The retreat begins with Prime at 9 a.m. and concludes by 3 p.m. with None. Please RSVP by email (frjohnfenton@gmail.com) or telephone (562.692.6121).

(Note: Child care is not provided.)

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Holy Week Explained

NOTE: This article is reprinted from “Holy Week in the Western Tradition” at The Orthodox West,
a new website explaining Orthodox life and practice according to the ancient Western tradition.

 

Holy Week in the Western Tradition: A Brief Synopsis

Holy Week consists of two parts: the first four days, beginning with Palm Sunday; and the Triduum Sacrum (“holy three days”), which celebrate with particular solemnity Our Lord’s Passion, Death, and Resurrection.

During the first half, the words of St Thomas should fill our hearts and minds: “Let us also go, that we may die with Him.” (Jn 11.16) Through the liturgical rites, we follow Our Lord and, in heart and mind, follow Him by participating in His sufferings and death. Yet our focus is not to pity Our Lord, nor effect a somber mood. Rather, we participate by being immersed in His self-sacrifice, understanding that we must also put to death the deeds of the flesh, so that we might rejoice fully and full-throatedly as we are raised and glorified in Him.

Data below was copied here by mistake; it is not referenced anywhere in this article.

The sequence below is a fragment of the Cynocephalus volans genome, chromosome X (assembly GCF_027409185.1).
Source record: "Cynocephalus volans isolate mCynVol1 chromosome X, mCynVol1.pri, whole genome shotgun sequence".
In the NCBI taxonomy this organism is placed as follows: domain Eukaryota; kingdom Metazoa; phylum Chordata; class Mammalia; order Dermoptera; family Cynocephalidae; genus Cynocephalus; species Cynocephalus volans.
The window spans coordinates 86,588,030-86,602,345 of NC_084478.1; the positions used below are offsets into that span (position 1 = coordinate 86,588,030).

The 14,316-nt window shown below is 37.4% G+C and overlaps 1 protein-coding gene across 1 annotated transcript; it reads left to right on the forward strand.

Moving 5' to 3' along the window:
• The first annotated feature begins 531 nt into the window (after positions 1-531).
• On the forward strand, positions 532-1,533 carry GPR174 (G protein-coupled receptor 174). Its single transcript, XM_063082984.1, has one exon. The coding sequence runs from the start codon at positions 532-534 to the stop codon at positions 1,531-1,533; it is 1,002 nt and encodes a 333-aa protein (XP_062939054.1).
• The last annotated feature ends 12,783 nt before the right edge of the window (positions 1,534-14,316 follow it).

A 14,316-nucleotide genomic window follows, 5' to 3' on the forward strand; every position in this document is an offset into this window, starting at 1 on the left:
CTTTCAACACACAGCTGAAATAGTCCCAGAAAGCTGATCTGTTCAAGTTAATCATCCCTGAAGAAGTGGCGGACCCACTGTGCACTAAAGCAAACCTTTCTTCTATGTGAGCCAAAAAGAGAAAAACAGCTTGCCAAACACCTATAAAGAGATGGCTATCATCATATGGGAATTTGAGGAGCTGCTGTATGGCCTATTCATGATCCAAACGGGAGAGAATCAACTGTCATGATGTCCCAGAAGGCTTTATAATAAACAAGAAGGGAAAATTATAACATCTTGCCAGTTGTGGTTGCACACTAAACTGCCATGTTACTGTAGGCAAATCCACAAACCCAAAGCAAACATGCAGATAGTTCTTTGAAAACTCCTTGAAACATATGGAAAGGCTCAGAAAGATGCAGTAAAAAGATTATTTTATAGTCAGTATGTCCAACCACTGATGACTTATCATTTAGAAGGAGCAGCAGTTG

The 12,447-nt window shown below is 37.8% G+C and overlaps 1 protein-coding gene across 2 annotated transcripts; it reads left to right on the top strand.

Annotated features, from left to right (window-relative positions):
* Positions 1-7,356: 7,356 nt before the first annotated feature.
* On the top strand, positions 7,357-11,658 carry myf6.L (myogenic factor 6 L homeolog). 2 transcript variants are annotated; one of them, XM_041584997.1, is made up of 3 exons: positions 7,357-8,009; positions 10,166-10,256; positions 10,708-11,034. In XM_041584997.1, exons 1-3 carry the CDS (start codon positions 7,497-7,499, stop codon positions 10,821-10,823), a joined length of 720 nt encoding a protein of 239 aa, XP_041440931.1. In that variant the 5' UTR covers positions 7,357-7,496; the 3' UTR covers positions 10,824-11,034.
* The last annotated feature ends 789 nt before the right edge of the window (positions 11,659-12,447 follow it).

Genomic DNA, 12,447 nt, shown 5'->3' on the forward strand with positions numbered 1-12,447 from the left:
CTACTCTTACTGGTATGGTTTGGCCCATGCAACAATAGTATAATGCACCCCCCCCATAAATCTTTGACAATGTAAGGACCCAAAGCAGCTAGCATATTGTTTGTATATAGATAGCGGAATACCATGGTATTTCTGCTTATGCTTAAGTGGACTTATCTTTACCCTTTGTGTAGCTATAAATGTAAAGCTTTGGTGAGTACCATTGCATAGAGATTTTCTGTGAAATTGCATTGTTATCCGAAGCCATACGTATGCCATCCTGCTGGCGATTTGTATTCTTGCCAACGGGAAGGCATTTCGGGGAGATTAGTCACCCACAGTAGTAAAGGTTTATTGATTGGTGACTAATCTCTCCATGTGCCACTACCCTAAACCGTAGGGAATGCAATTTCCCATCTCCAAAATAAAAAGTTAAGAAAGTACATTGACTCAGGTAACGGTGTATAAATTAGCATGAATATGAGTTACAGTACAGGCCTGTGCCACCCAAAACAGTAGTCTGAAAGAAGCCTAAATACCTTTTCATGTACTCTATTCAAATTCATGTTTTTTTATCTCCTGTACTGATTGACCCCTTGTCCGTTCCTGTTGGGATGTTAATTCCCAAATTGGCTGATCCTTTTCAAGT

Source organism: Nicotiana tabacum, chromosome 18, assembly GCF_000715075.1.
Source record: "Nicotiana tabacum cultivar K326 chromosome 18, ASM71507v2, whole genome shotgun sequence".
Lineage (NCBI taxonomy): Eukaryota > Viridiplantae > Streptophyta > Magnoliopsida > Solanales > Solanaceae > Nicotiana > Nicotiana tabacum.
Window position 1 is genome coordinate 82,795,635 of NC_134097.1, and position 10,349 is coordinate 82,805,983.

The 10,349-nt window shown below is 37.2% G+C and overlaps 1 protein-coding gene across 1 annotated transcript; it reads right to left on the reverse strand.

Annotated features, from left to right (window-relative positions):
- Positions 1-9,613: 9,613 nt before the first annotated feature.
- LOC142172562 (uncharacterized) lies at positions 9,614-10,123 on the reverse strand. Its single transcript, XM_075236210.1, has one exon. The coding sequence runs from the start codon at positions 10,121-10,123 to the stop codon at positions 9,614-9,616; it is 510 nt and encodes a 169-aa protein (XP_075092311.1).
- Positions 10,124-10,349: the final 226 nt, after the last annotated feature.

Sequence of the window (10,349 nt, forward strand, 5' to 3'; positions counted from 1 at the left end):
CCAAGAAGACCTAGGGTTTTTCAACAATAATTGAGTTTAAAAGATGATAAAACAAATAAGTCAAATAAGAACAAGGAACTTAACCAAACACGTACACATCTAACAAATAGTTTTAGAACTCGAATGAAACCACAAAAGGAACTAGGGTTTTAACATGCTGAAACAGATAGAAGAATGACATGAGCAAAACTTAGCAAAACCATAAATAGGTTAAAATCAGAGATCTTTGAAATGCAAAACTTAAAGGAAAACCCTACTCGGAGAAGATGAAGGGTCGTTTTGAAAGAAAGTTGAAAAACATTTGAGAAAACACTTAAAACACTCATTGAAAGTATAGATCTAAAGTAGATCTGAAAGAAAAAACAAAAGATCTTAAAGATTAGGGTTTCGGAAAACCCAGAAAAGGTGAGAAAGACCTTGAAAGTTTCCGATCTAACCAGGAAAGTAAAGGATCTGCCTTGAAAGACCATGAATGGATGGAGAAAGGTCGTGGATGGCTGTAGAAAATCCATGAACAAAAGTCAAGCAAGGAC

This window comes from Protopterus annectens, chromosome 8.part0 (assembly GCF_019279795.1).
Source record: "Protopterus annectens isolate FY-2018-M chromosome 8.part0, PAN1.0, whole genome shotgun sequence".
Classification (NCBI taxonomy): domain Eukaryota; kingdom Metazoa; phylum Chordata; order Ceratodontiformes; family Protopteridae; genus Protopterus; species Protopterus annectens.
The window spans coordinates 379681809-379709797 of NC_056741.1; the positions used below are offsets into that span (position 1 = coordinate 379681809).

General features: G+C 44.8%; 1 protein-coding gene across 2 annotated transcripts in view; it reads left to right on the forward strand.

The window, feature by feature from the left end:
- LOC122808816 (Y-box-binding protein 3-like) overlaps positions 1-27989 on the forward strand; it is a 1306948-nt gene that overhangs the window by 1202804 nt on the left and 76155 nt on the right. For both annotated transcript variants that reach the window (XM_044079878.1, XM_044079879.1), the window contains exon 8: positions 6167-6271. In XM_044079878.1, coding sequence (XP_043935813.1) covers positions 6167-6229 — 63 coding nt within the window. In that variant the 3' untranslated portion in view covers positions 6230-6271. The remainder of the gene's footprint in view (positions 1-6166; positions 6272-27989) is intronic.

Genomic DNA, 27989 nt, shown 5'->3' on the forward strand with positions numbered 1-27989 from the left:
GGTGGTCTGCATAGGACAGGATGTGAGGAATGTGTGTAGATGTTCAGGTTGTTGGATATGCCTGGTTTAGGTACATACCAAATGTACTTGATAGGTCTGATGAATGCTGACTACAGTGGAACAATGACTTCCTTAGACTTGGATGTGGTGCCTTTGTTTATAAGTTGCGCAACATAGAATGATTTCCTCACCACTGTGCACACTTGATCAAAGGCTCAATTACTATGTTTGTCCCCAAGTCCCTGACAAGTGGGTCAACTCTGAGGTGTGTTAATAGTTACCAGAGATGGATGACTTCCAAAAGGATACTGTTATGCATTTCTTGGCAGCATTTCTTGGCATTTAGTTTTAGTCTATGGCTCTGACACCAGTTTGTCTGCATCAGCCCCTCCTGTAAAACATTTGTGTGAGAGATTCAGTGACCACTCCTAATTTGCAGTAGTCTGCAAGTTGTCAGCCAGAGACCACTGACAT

During the second half of Holy Week, the Eucharistic liturgy, together with the Divine Offices (most especially the three Tenebrae services), draw us into more profound participation while, at the same time, inculcating in us the depth of joy that is located in Our Lord’s Passion. During these days, the words “Behold how He love[s] [them]” (Jn 11.36) should capture our meditations.

Briefly, these days may be summarized as follows.

Palm Sunday

Palm Sunday is the first day of Holy Week, when we remember Our Lord’s triumphal entry into Jerusalem. Immediately after Lauds, the blessing and distribution of the palms take place. Each person receives a palm, and the clergy lead the faithful in procession around the Church, while joyful chants are sung culminating in the hymn “All Glory, Laud and Honor.”

When the worshippers return, the Mass commences. During the Mass, the faithful hear the First of the Passion Narratives, from the Gospel according to St. Matthew. This Passion Narrative depicts Our Lord as the fulfillment of the promised King Messiah. “Christ our King, intercede for us!”

Holy Monday

At the Mass, we will hear of Our Lord’s preparation for burial by Mary, the sister of Martha and Lazarus. While she anoints Him with fragrant oil, we also are reminded of Judas’ betrayal and, more sadly, his impending impenitence. May the Lord’s Spirit soften our hearts to be more like Mary!

Holy Tuesday

During the Mass, the Second of the Passion Narratives, from the Gospel according to St. Mark, is read. This Passion Narrative depicts Our Lord as the Suffering Servant, who willingly and freely bears the weakness, brokenness, and sin of all humanity. “Behold the Lamb of God! Behold Him who takes away the sin of the world!”

Holy Wednesday